The process of creation is as unique as the those who use it. All who endeavor to create - from crayon-wielding toddlers to professionally trained artists, writers, and inventors - experience the same 3-point process of inspiration, design, and creation. However, while these steps comprise the backbone of creativity in general, it is the specific treatment that each step receives that gives a person’s creative process its unique substance.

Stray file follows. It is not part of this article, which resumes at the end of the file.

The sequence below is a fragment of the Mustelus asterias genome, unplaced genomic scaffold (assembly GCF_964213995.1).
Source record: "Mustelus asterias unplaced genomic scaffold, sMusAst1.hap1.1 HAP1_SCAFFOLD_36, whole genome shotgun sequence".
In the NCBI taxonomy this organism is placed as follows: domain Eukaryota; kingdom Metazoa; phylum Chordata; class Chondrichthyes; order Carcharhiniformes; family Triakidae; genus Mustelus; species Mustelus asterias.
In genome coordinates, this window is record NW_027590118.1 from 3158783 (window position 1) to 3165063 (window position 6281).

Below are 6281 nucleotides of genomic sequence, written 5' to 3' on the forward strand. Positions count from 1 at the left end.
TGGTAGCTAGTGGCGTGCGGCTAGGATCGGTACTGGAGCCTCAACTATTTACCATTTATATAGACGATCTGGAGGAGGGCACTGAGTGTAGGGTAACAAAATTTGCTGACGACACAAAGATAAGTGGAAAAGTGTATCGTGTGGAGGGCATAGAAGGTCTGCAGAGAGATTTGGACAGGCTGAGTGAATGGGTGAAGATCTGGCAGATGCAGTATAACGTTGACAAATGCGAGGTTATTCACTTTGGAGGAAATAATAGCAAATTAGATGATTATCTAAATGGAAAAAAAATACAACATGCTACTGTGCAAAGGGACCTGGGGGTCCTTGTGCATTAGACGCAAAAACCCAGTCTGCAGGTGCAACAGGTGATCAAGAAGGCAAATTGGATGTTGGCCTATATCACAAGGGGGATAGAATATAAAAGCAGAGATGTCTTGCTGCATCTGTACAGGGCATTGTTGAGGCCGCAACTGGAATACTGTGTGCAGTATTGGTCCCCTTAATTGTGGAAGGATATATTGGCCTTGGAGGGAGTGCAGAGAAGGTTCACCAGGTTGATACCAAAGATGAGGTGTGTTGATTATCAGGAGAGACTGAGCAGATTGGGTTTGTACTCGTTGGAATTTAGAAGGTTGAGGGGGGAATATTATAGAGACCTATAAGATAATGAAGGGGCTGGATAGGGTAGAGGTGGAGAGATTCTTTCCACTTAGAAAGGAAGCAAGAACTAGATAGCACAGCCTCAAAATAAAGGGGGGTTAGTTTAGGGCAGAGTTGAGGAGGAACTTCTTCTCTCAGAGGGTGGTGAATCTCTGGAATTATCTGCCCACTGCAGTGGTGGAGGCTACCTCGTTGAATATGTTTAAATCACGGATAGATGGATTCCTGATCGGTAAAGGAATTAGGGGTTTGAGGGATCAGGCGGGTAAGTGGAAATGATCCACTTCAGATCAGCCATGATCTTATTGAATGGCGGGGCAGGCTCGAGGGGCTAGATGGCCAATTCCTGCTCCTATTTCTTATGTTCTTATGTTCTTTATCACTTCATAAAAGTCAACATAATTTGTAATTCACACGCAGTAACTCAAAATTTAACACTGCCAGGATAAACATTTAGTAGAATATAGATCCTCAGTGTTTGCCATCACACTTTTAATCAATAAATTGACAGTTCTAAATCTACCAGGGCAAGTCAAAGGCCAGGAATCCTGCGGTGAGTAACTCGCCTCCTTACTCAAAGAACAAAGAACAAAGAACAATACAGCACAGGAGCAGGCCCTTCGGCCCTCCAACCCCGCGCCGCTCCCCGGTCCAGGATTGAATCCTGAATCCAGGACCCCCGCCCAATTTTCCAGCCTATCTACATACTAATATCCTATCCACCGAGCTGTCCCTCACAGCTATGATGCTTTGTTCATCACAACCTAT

My own pattern, for example, consists of floating in and out of all three phases throughout the course of development. While the initial idea for a piece is often sparked by a single object or image, the fleshing out of that idea requires a mixture of additional imagery, sketching, and play. My work begins, more often than not, on the internet. I am constantly scanning the endless pages of the web for imagery that portrays a unique perspective or an object to which I have no physical access (plants native to Australia, for example). Since I don’t have the hard-drive space to save everything that appeals, I use web tools such as Pinterest to save them for me.